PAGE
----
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At a time when so many colleges and universities are making what seem to be deeply immoral choices, about what to do with their financial aid dollars, it is inspiring to come across institutions and leaders that are choosing differently.  And this fall, by chance, I did just that.

Franklin & Marshall College is a small, but very prestigious, liberal arts school in Pennsylvania. Like many such institutions, its student body of roughly 2,300 has become whiter and richer over time.

Four years ago, after considerable soul-searching, the college’s board of trustees concluded that this imbalance in diversity violated their mission. Trustees also concluded that it wasn’t good for students.

Like most trustees, they weren’t dumb. They knew that it would cost them precious resources to radically increase the number of low-income students and students of color they served. And they knew it would take a real leader to transition the campus community to serving a broader population.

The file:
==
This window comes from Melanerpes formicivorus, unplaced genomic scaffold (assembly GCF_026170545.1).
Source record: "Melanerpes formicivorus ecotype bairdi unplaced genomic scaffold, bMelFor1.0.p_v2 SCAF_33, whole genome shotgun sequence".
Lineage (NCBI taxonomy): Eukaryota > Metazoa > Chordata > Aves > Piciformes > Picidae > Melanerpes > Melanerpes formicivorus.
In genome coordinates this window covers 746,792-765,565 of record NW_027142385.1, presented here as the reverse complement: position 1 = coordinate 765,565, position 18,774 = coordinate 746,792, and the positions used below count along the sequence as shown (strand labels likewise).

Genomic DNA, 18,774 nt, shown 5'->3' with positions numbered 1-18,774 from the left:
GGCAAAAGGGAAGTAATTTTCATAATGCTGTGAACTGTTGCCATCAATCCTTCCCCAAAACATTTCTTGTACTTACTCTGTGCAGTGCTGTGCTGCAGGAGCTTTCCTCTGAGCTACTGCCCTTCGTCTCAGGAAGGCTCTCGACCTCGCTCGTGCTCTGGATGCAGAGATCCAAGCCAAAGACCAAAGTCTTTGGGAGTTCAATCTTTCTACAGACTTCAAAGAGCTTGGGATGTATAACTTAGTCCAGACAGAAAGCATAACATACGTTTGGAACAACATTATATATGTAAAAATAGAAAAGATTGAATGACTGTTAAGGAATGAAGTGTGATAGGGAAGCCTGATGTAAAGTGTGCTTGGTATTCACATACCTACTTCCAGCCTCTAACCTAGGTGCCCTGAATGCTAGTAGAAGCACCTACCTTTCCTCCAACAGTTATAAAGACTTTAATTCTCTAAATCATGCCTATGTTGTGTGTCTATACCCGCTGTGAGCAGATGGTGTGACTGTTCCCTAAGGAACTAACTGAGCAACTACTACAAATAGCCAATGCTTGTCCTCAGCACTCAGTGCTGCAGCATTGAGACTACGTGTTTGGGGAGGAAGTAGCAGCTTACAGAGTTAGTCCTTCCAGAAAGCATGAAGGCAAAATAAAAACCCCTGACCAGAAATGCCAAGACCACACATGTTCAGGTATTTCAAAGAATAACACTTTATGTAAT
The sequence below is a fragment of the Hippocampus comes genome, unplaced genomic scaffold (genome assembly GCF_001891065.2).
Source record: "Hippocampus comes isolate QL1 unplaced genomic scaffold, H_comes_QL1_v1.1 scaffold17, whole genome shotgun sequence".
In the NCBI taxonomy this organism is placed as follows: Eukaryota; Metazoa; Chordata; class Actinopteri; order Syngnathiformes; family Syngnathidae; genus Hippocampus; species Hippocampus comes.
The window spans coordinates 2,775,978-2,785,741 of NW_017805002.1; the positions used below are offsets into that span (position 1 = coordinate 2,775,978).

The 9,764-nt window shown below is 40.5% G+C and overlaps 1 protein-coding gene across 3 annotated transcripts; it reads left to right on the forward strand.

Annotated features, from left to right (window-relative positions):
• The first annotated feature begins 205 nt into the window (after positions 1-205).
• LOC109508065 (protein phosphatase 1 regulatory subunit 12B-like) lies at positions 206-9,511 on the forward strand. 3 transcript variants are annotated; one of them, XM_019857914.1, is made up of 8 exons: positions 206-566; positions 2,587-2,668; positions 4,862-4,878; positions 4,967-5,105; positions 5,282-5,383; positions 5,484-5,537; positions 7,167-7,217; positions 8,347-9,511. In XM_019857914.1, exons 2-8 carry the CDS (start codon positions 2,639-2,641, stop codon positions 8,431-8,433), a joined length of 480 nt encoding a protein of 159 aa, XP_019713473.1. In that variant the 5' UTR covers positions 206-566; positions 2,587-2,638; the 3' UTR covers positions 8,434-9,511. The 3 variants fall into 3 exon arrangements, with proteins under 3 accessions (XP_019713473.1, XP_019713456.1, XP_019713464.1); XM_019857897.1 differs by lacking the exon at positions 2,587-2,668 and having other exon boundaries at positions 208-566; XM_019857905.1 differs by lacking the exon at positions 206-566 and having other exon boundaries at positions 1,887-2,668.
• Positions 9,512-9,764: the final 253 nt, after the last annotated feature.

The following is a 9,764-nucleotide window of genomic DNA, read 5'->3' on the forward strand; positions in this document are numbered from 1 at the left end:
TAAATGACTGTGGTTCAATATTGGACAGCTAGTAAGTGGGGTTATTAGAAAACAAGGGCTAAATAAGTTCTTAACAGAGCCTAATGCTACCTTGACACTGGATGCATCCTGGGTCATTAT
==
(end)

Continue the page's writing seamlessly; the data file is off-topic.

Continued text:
So they hired Dan Porterfield as the new president and increased the financial aid budget from $5.8 million to $10.3 million over five years. Their efforts were far more aggressive than most. In addition to adopting “needs-blind” admissions policies, they have systematically built partnerships with high-performing, high-poverty schools — both charter and traditional public schools — and with almost anybody else who could help them find and grow talent.

And those efforts have paid off big time. When they started, only 7 percent of undergraduates received Pell Grants, a typical marker of low income. This year’s entering class? A full 17 percent received Pell Grants. Porterfield says they are not yet where they want to be, but these numbers put them ahead of most similar schools serving low-income students.

We hope Franklin & Marshall’s efforts will inspire other universities to re-examine who they are serving. At a time when a college degree is literally the only shot that low-income students have to escape the poverty that trapped their parents, this is really important both to young people and to the very future of our country.

This post was updated to include the accurate percentage of Pell Grant recipients in 2013.

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